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NEMESIS

Cairo

Crossover Prog


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Cairo Nemesis album cover
4.06 | 32 ratings | 3 reviews | 28% 5 stars

Excellent addition to any
prog rock music collection

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Studio Album, released in 2023

Songs / Tracks Listing

1. Asleep at the Wheel (7:46)
2. Trip Wire (6:13)
3. Glow (3:25)
4. Rogue (5:47)
5. The Love (5:21)
6. New Beauty (7:36)
7. Deja Vu (3:20)
8. Jumping on the Moon (5:35)
9. Save the Earth (4:14)
10. Nemesis (8:32)

Total Time 57:49

Line-up / Musicians

- Sarah Bayley/ lead vocals
- Rob Cottingham / lead & backing vocals, keyboards, programming, composer
- James Hards / acoustic & electric guitars
- Paul Stocker / bass, acoustic guitar
- Graham Brown / drums & percussion, backing vocals

Releases information

Cover: Paul Tippett
Label: Spirit of Unicorn Music
Format: CD, Digital
May 5, 2023

Thanks to mbzr48 for the addition
and to tszirmay for the last updates
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CAIRO Nemesis ratings distribution


4.06
(32 ratings)
Essential: a masterpiece of progressive rock music(28%)
28%
Excellent addition to any prog rock music collection(16%)
16%
Good, but non-essential (44%)
44%
Collectors/fans only (9%)
9%
Poor. Only for completionists (3%)
3%

CAIRO Nemesis reviews


Showing all collaborators reviews and last reviews preview | Show all reviews/ratings

Collaborators/Experts Reviews

Review by tszirmay
SPECIAL COLLABORATOR Honorary Collaborator
5 stars The Rob Cottingham-led sophomore Cairo album was excitedly expected by this reviewer, as I thoroughly enjoyed the opening salvo 'Say' back in 2016 and seven long years have passed, showing extreme patience but also tons of faith, as the wait was well worth it. The same line-up is back with a resounding, highly melodic, punchy, and diverse menu of compositions that had me drooling all over my non-waterproof keyboard. Sizzling guitarist James Hards, booming bassist Paul Stocker, skin pounder Graham Brown, stunning new lead vocalist Sarah Bayley all join in with Rob's voluptuous keys as well as his intricately dosed recipe for song writing, with a plethora of unforeseen shifts, with variety and charm, that had me on the edge (or as close to it as possible) of exaltation.

You want a forceful 'post-Covid-wakeup-slap in the face-enough already-lets get it on' opener? The aptly titled "Asleep at the Wheel" will undoubtedly trigger all sorts of inner ear bruising as the intro will require an after-the fact breathalyser test to determine the nefarious cause of such torpor in the first place. The Fool, the King, and the People each take a turn at expressing their feelings, a composite of divergent opinions, proving once again how confused the human condition always seems to be, regardless of time, space, and context. The razor-sharp guitars are hard (pun intended), the drums and bass pulverizing everything in its path, as Rob's bombastic keyboards inject a welcome majestic gloom to the piece. The doom-laden echoing voice sets the lugubrious tone with foolish conviction until a relative calm settles in, as the serene and reflective regal mood instills the entitled contrast, the extended keyboard structure a pure marvel. The popular retort re-ignites the volcanic eruption as we all find ourselves back to square one, whooshing synths not withstanding. POW! Good morning, Cairo!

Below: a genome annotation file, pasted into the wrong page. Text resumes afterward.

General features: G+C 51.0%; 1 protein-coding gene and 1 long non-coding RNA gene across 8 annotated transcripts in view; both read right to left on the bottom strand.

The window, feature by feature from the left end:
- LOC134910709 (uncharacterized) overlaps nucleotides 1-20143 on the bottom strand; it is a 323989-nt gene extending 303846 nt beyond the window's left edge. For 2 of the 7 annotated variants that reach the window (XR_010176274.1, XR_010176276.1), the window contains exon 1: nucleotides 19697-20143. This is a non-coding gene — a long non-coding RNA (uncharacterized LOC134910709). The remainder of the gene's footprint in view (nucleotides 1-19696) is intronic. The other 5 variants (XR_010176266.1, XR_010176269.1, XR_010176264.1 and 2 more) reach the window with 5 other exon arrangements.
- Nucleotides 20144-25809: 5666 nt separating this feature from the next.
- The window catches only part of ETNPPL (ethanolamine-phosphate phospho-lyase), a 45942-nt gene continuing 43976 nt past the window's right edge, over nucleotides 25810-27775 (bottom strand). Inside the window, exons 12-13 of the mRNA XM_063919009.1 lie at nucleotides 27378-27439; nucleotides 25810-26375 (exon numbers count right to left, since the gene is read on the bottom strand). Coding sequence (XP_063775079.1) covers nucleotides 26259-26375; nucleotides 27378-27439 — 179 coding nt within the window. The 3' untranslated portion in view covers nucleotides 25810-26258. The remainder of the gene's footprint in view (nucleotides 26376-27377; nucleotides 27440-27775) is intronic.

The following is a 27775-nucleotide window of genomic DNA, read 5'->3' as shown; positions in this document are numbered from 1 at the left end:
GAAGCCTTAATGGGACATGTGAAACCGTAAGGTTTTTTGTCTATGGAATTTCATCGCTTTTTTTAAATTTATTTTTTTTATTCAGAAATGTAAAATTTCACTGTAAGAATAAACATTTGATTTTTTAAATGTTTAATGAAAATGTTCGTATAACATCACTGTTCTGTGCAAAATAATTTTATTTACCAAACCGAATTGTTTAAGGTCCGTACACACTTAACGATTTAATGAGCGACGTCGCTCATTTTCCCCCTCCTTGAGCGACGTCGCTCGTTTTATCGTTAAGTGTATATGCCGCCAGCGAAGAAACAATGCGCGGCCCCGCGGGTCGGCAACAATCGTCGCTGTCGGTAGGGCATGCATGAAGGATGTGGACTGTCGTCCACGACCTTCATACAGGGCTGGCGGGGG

Keeping the proverbial pedal slamming hard on the metal, Sarah forcefully squishes the microphone with a rocking performance on the blazing "Tripwire", with a voice that can easily reach Heart's Ann Wilson heights (yeah, THAT good!), interspersed with dynamic shifting sonic sands (they are called Cairo, after all), with evocative whoa, whoa, whoa harmonies , followed by slamming hard core instrumental chaos and veering off into a luxuriant oasis of gentle melody, only to finalize with a last hurrah climax. Total change of pace with the sweet innocence of "Glow", where Sarah Bayley shows off her stratospheric scale (hello Kate), a devilishly beautiful piece that has a whistling synthesizer passage and a celestial mood, proving that this quintet can create mellow nuggets to complement their electric side. Tea and sympathy with a touch of bonhomie, indeed.

With a title like "Rogue" fitting so nicely with my FB moniker (PROG ROGUE), any ode to rebellious non -conformism will sit very well, thank you. Some people lead, way too many follow, some people only do, some others only think but very few, think and do. The arrangement spans the gamut from choppy exaltation to surreal Floydian expanses that have that RPWL feel just long enough to beguile and applaud in admiration. They just out floyded Pink! This is the perfect set-up for one of the most devastatingly beautiful songs this seasoned reviewer as ever heard, the goose-bump inducing "The Love". I am reputedly a huge fan of romantic-tinged ballads, often loaded with deep emotion, pain, hope, and yes?love. This is on par with the celestial "Moments in Time" by Karnataka, the profound "Questioning Eyes" (Mostly Autumn) or the thunderous "Searching for my Shadow" (Breathing Space). When a tune starts off with a piano melody so perfect that you swear you have heard it before in your dreams, well, how great can the impact be? This song could/should be snatched by all the great female vocalists out there from Streisand, Brightman (whose version of the Beloved's "Deliver Me" still crushes my heartstrings), Lady Gaga to Adele, Stefani, and Swift. You need to hear this and I wager you will. Sarah Bayley, a name to remember.